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TPMS SensorWe have 96 Items for TPMS Sensor In-stock.
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A flat tire caught you off-guard? Never have this problem again with a properly working TPMS sensor. What it does is it determines whether your tires are still within just the right air pressure. Once its goes below 25% your car's allowable cold tire inflation, then it will send a warning to your car's computer. This signal will then manifest itself in your car's tire pressure meter or indicator. Since tire pressure is a crucial element in assuring that your ride is in its optimum performance, you must make sure that you get a good TPMS sensor. This is so that you can be at peace that it will give you accurate reading every single time. Once the one installed in your car stops working properly, better have it checked. If it is defective, better have it repaired. Don't have time or the budget to do so? Then by all means, do it yourself. There are many resources out there that can guide you in making that necessary repair. For a TPMS sensor that is built to last, buy from Auto Parts Warehouse. It carries a wide range of car parts and accessories that are sure to satisfy your needs. Get one now!
Date Published: July 30,2014
Tips for TPMS Sensor Shopping
With today's cars, old gadgets such as tire gauges are becoming obsolete thanks to modern technology. Tire Pressure Monitoring Systems or TPMS for short, are one of the latest advancements in the automotive industry that allow you to monitor your tire's pressure in real time, without the need to use conventional pressure gauges. Maintaining your car's TPMS is quite easy, and most of the time, the only part that you'll need to replace during maintenance would be the TPMS sensor. Go through our handy guide and learn what you'll need to look for in an aftermarket TPMS sensor.
How it Works
There are two types of pressure monitoring systems: direct and indirect.
A direct TPMS can measure the actual pressure from within the tires, using a pressure sensor with a built-in transmitter. The vehicle's dashboard would then have a receiver that monitors the tire's pressure in real time.
On the other hand, an indirect TPMS monitors tire pressure in conjunction with the vehicle's antilock braking system's wheel speed sensors. The system's computer compares the rotation of the tires to one another, and will alert the driver if one is rotating at a different speed. Since it is an indirect system, it may provide false alerts and is considered to be less precise compared to a direct TPMS.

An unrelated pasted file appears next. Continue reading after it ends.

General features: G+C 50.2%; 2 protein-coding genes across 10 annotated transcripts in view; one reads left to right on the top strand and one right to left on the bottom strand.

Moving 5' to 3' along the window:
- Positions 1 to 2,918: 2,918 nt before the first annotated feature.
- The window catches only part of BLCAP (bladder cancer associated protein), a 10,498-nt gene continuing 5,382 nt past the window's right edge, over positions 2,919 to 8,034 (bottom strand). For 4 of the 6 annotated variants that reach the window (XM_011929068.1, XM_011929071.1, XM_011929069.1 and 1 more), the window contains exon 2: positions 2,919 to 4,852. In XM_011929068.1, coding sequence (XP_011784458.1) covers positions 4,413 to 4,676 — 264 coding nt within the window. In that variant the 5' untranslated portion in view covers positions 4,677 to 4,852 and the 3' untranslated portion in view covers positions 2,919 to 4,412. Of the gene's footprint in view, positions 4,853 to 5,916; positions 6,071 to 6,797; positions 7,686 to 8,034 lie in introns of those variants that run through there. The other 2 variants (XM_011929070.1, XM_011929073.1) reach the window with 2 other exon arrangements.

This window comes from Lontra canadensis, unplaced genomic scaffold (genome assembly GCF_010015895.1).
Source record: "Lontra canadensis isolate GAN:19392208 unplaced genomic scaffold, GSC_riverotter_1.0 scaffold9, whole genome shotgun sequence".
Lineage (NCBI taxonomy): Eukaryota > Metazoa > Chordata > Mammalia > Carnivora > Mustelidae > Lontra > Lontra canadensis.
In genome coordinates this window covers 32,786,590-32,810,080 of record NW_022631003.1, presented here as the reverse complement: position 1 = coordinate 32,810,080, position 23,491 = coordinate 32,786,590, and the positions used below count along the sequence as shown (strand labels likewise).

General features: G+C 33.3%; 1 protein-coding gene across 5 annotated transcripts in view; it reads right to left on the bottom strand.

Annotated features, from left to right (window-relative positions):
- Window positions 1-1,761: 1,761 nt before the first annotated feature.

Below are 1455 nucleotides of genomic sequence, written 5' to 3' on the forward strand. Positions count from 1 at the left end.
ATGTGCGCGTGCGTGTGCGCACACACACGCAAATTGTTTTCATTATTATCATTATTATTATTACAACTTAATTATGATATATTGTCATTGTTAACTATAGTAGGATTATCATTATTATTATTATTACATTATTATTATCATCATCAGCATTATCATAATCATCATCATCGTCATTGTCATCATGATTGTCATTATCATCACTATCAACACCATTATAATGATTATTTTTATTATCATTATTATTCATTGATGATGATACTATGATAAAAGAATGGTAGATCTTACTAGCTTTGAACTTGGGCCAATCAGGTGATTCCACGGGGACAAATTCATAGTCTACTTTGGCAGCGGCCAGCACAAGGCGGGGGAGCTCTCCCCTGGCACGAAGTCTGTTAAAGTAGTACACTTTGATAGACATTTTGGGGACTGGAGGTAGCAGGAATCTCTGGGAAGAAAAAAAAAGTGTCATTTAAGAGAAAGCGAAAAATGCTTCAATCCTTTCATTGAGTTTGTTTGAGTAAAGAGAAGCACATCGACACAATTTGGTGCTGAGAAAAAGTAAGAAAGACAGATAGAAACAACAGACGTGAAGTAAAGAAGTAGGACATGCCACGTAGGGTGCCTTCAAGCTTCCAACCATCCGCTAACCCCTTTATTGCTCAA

Both systems perform in real time and information is usually placed on the vehicle's dashboard. Once you begin to notice that your sensors aren't working properly, then you'll need to replace them ASAP. To rule out any other malfunctioning components, you'll have to use a scan tool to properly diagnose your vehicle and determine if the TPMS sensor is at fault.
Getting the Right Sensor for your TPMS
TPMS sensors come in a wide variety of types and models, so it's important that you choose a replacement that is compatible with your car's TPMS. Never swap an indirect sensor for a direct one, or vice-versa, since they are made for two entirely different systems. We strongly advise you to check your car's manual and see what kind of TPMS you have installed. You may also check the brand of your vehicle's TPMS and get a suitable replacement sensor directly from the brand's catalog of parts.
You don't have to spend a lot on TPMS sensors, unless you have an advanced system that uses a high-end one. Standard sensors can go as low as $50 but can go up to as high as $200, depending on the component's features and manufacturer. You can't go wrong by getting a brand name sensor, especially if it's made by the same company who designed your TPMS in the first place.
Date Published: July 30,2014
How to Replace a TPMS Sensor
Your car's TPMS may sound like a very complicated device, but it's quite easy to maintain it since most of the time, all you'll only need to replace its TPMS Sensor. These particular sensors need to be carefully removed and reinstalled whenever you're replacing your tires. It may seem difficult at first, but you'll get the hand of it after a couple of tries.
Difficulty Level: Moderate
Tool that you'll need
- Racket and socket set
- Valve core remover
- Tire machine
Step 1: Begin by properly removing the tire that you'll be working on from your car. Make sure that you do this safely and that you keep your secure your vehicle on some jack stands.
Step 2: Next, remove the valve cover of your tire's TPMS sensor using a valve core remover tool. Let the tire deflate completely.
Step 3: Take out the TPMS sensor grommet using a ratchet and socket, make sure that you keep aside the washers from the grommet or use new ones later on.
Step 4: You'll then need to pole out the valve of the TPM sensor into the rim of the tire. This should fall into the bottom of the tire, so you'll need a tire machine to open it up.
Step 5: Break the bead of the tire properly using a tire machine and remove it from the rim. If you don't have access to one, then you might need a mechanic or tire repair shop to take it out for you instead.
Step 6: Once you've removed the tire from the rim, you'll be able to find the TPMS sensor inside and dispose of it properly.
Step 7: Place the tire back on the rim so you could fit in a new TPMS sensor. Simply push the sensor into place and tighten the grommet according to specification.
Step 8: Finally, all you'll need to do is inflate your tire, check for leaks, place it back on your vehicle and you're good to go.